History of Childbirth/Patient Records Disc./May 1997


Query From Maxine Rhodes m.rhodes@westhill.ac.uk 19 May 1997

I am currently writing about the impact of municipal maternity hospitals on the culture of childbirth in inter-war Britain. Does anyone have any suggestions for references on using patient case notes to write medical history? (any area of medicine would be useful.) All suggestions gratefully received.

Responses:
From Jayne Elliott jelliott@cyberus.ca 19 May 1997

I am very interested in this topic as well, and would appreciate it is postings could be made to the list. Here are some suggestions:

Duffin, Jacalyn _Langstaff: A Medical Life_ (Toronto: U of Toronto Press, 1993)

Nowell-Smith, Harriet "Nineteenth-Century Narrative Case Histories" _Canadian Bulletin of History of Medicine_, Vol. 12, 1995

Risse, Guenter and John Harley Warner "Reconstructing Clinical Activities: Patient Records in Medical History", _ Social History of Medicine_, Vol. 5, 1992

Stowe, Steven "Obstetrics and the Work of Doctoring in the Mid-Nineteenth-Century American South," _Bulletin of History of Medicine, Vol. 64, 1990

From Marjorie Levine-Clark mlevine@blue.weeg.uiowa.edu 19 May 1997

In my dissertation on women's health in the 1830s and 40s in england, I have been relying heavily on patient case histories. Theoretical material that has been especially useful to me has been found in the journal _Literature and Medicine_, particularly the special issue on the "Art of the Case History", 11:1 (Spring, 1992), and Julia Epstein's book _Altered Conditions: Disease, Medicine and Storytelling_.

...I'm wondering if you might have problems getting access to twentieth century patient records--all the collections I looked at had 100 year closures. I hope these suggestions are helpful. Good luck.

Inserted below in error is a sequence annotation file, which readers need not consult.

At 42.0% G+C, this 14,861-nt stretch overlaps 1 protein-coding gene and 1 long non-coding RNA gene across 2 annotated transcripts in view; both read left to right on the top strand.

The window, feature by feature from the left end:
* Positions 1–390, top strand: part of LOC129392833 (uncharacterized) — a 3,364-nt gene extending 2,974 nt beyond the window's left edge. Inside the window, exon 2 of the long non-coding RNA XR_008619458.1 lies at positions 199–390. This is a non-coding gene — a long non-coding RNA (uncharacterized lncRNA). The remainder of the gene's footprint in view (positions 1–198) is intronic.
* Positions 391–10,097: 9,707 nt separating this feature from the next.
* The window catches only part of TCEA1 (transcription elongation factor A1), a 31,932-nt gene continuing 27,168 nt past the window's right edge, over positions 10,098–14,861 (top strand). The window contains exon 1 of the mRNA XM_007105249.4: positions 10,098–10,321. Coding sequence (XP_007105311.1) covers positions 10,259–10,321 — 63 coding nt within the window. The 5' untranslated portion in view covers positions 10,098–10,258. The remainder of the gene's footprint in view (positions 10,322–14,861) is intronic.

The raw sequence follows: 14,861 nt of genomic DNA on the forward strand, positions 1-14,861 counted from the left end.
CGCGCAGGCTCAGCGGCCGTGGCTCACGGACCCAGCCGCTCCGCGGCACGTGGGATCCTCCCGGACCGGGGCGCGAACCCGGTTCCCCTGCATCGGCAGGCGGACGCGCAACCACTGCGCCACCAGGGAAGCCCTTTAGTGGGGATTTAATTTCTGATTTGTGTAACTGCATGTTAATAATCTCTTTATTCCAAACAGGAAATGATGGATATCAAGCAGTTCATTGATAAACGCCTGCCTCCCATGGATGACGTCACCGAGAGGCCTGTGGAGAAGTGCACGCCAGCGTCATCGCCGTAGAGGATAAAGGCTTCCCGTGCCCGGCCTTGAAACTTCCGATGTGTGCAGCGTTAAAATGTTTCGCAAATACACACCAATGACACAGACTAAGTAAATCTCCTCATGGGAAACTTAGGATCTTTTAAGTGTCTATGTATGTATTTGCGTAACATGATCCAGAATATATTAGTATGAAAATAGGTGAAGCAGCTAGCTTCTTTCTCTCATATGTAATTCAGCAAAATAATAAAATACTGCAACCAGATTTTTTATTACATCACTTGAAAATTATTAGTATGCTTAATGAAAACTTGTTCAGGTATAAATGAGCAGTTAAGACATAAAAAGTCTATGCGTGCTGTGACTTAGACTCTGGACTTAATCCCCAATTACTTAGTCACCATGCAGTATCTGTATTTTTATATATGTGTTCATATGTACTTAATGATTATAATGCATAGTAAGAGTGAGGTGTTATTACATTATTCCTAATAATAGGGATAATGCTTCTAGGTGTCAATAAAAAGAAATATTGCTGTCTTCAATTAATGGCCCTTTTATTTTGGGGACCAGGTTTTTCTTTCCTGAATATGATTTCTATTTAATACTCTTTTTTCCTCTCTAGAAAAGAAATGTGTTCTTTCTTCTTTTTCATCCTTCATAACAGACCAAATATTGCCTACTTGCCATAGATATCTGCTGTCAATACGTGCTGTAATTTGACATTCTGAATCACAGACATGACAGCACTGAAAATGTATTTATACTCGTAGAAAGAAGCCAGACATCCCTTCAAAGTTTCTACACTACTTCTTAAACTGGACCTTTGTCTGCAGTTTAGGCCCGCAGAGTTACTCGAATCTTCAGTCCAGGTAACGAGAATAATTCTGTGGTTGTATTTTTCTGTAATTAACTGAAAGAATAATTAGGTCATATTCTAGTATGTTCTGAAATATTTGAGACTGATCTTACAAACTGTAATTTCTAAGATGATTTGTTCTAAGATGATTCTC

From Jessica Syme s86254@student.uq.edu.au 19 May 1997

I am currently writing up a research Masters in Medical Anthropology with the University of Queensland looking at healing in Gaelic Scotland. The one interesting text I have come across is _Culture, Health and Illness_ ny Cecil Helman- he has a section on Reproduction and Childbirth which focuses on Britain-although it is small, the bibliography contains several references on midwifery and clinics. I would speculate that the best way to use case notes to determine impact of clinics would be to use them in conjunction with midwives stories, as during the period you are speaking of dramatic changes in midwives in hospital numbers took place in Britain, and also with the Wellwoman clinics replacing travelling midwives. This Helman book quotes some figures...might be worth a look.

From Miranda Morris mimorris@netspace.net.au 20 May 1997

Jill Julius Matthews used patient records of women admitted to a psychiatric hospital between 1930-1975 in _Good & Mad Women_(1984) as the basis for an analysis of the construction of femininity.

From Lisa Cody lcody@cmcvax.mckenna.edu 21 May 1997

There are *marvelous*, practically untapped records at the Greater London Record Office relevant to your topic---although I'm not sure that they go into the 20th century. (I used them for my diss., which stopped in the 1840s.) The records of three of London's lying-in hospitals est'd in the 18th century (City of London, British and General_westminster) are housed at the GLRO. There are patient registers, minutes, assorted clippings, etc. There's a lot there---it took me several weeks to work through one hundred years of records. Good luck and have fun!

From David Doughan doughan@lgu.ac.uk 21 May 1997

To follow up Lisa Cody's pointer to the Greater London Record Office: it's changed its name to the London Metropolitan Archives (40 Northhampton Road, London, EC1R 0HB; phone 171 332 3820, fax: 171 833 9136). For those visiting the area in person, it's become quite rich in resource centres for Britain - the new Family Records Centra in Myddleton Street now contains all records of births, adoptions, marriages, and deaths (formerly St. Catherine's House) and censuses, death duty, and other registers, wills to 1858 (formerly at Chancery Lane). And the Society of Genealogists is not too far away (nor is the Marx Memorial Library).


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